A natural remedy

There's nothing I'd like more right now than a cool draught of water

I stagger out of bed after a night of fever and vomiting, thinking I must check the email before collapsing for the day. There is a message from the editor: I have forgotten to submit my copy, the deadline is approaching, and 500 words on drink are needed right away.

It is the last thing I can think about. I avert my eyes from the desk and the miniature bottle of Screw Kappa Napa - one of those industrial Chardonnays that live in the drinks cupboards of New York hotels. I refuse to blame the California Cabernet that followed it over dinner, but as for those canapés - the very thought of them makes me queasy.

Luckily it is not a hotel I am staying in, but McKim, Mead and White's University Club, one of New York's great classical buildings. Lying on the bed, I look up at soothing Ionic mouldings, and from the two sash windows I see friendly rooftops framed by the silently throbbing skyscrapers in which the world is remade each day. It would be a good place to decline, and I decide to make the most of it. But what about drink? Water is as far as my thoughts can wander, and how much can you say about that?

Well, quite a lot actually. One of the most satisfying of experiences is that of quenching a real thirst with a cool draught of water, and it is not surprising that it is to this experience, rather than the excitement caused by wine, that the Psalmist has recourse as a metaphor for our spiritual homecoming: "As the hart panteth after the water brooks, so panteth my soul after thee, O God." Water symbolises that final and heavenly quenching, but also cleanliness and redemption - concepts that have less and less place in the postmodern psyche, but which are just as necessary today as they ever were, and vividly present to the mind of one who has spent the night on his knees, vomiting into a toilet bowl.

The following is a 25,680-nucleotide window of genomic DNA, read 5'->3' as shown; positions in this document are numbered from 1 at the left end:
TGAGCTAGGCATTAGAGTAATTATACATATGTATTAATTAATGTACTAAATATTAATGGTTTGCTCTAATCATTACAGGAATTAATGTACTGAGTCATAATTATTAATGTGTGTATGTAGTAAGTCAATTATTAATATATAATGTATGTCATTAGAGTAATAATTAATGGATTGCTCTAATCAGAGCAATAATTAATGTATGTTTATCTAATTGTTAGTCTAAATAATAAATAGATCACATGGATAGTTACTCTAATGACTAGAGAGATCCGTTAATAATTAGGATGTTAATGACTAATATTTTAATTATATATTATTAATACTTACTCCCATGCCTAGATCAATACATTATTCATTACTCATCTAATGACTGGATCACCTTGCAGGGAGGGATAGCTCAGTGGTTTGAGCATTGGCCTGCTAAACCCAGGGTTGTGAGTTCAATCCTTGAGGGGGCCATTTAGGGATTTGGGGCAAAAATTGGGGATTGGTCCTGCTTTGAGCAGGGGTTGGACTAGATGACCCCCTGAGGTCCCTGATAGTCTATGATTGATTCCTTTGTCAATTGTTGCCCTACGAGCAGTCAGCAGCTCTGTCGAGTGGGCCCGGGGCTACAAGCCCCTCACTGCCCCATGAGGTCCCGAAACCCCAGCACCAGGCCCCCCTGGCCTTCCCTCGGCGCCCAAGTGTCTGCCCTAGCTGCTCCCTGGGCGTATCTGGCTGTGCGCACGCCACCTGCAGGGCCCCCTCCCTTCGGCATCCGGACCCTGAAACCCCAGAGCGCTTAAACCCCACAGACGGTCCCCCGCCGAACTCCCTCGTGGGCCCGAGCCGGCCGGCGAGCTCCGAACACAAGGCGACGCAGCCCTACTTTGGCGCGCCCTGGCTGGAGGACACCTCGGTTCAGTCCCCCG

Often, watching the horses as they suck the cool water from the trough in the field, I have envied the cleanliness of their habits, and the pure satisfaction that accompanies their natural diet. For all of a minute or so I will toy with the idea of giving up wine, and living a life of clean pleasures and natural joys as horses do. As a rule, I am cured of these heretical thoughts by the call to supper. Today, however, they linger undisturbed, and I resolve to drink nothing all day save water.

Alas, however, New York being what it is, the only drinkable water comes in plastic bottles. What kind of redemption is this, which requires me to augment the sea of plastic that is gradually overwhelming the world? I lie back on the bed, knowing that I have merely exchanged one sin for another. And still I pant after those heavenly brooks.

Roger Scruton is a philosopher and countryside campaigner as well as an author and broadcaster. Widely regarded as one of Britain’s leading right wing thinkers, his publications include the Meaning of Conservatism. He has also written on fox hunting.

This article first appeared in the 07 April 2008 issue of the New Statesman, British jihad